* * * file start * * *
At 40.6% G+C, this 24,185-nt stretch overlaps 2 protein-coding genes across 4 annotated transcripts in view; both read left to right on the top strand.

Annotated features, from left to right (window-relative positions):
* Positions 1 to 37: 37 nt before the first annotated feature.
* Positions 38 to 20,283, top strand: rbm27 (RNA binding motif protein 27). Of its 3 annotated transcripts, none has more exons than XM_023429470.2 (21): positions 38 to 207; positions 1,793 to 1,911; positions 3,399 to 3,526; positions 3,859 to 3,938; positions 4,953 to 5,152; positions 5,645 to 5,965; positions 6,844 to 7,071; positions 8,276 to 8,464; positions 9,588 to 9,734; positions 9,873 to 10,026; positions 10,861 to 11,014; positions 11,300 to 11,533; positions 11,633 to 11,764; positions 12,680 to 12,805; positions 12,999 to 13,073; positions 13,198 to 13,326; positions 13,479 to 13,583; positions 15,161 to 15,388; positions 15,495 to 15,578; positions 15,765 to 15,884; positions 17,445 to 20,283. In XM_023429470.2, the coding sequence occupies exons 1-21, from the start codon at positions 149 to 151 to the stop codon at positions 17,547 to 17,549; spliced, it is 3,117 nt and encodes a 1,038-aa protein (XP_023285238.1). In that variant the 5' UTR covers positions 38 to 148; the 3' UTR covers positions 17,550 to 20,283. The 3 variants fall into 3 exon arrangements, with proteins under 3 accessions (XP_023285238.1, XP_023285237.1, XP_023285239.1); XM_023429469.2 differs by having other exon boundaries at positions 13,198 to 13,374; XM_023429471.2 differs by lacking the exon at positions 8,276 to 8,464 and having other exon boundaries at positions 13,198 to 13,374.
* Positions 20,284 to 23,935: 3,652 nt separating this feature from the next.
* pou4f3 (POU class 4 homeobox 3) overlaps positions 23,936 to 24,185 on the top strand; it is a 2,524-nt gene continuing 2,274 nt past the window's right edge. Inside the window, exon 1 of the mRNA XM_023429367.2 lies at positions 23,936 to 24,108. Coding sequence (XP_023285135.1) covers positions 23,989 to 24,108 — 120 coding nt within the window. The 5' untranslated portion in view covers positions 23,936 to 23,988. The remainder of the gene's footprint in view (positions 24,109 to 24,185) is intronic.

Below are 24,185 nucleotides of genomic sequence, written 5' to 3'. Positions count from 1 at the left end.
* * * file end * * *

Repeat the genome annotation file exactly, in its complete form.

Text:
At 40.6% G+C, this 24,185-nt stretch overlaps 2 protein-coding genes across 4 annotated transcripts in view; both read left to right on the top strand.

Annotated features, from left to right (window-relative positions):
* Positions 1 to 37: 37 nt before the first annotated feature.
* Positions 38 to 20,283, top strand: rbm27 (RNA binding motif protein 27). Of its 3 annotated transcripts, none has more exons than XM_023429470.2 (21): positions 38 to 207; positions 1,793 to 1,911; positions 3,399 to 3,526; positions 3,859 to 3,938; positions 4,953 to 5,152; positions 5,645 to 5,965; positions 6,844 to 7,071; positions 8,276 to 8,464; positions 9,588 to 9,734; positions 9,873 to 10,026; positions 10,861 to 11,014; positions 11,300 to 11,533; positions 11,633 to 11,764; positions 12,680 to 12,805; positions 12,999 to 13,073; positions 13,198 to 13,326; positions 13,479 to 13,583; positions 15,161 to 15,388; positions 15,495 to 15,578; positions 15,765 to 15,884; positions 17,445 to 20,283. In XM_023429470.2, the coding sequence occupies exons 1-21, from the start codon at positions 149 to 151 to the stop codon at positions 17,547 to 17,549; spliced, it is 3,117 nt and encodes a 1,038-aa protein (XP_023285238.1). In that variant the 5' UTR covers positions 38 to 148; the 3' UTR covers positions 17,550 to 20,283. The 3 variants fall into 3 exon arrangements, with proteins under 3 accessions (XP_023285238.1, XP_023285237.1, XP_023285239.1); XM_023429469.2 differs by having other exon boundaries at positions 13,198 to 13,374; XM_023429471.2 differs by lacking the exon at positions 8,276 to 8,464 and having other exon boundaries at positions 13,198 to 13,374.
* Positions 20,284 to 23,935: 3,652 nt separating this feature from the next.
* pou4f3 (POU class 4 homeobox 3) overlaps positions 23,936 to 24,185 on the top strand; it is a 2,524-nt gene continuing 2,274 nt past the window's right edge. Inside the window, exon 1 of the mRNA XM_023429367.2 lies at positions 23,936 to 24,108. Coding sequence (XP_023285135.1) covers positions 23,989 to 24,108 — 120 coding nt within the window. The 5' untranslated portion in view covers positions 23,936 to 23,988. The remainder of the gene's footprint in view (positions 24,109 to 24,185) is intronic.

Below are 24,185 nucleotides of genomic sequence, written 5' to 3'. Positions count from 1 at the left end.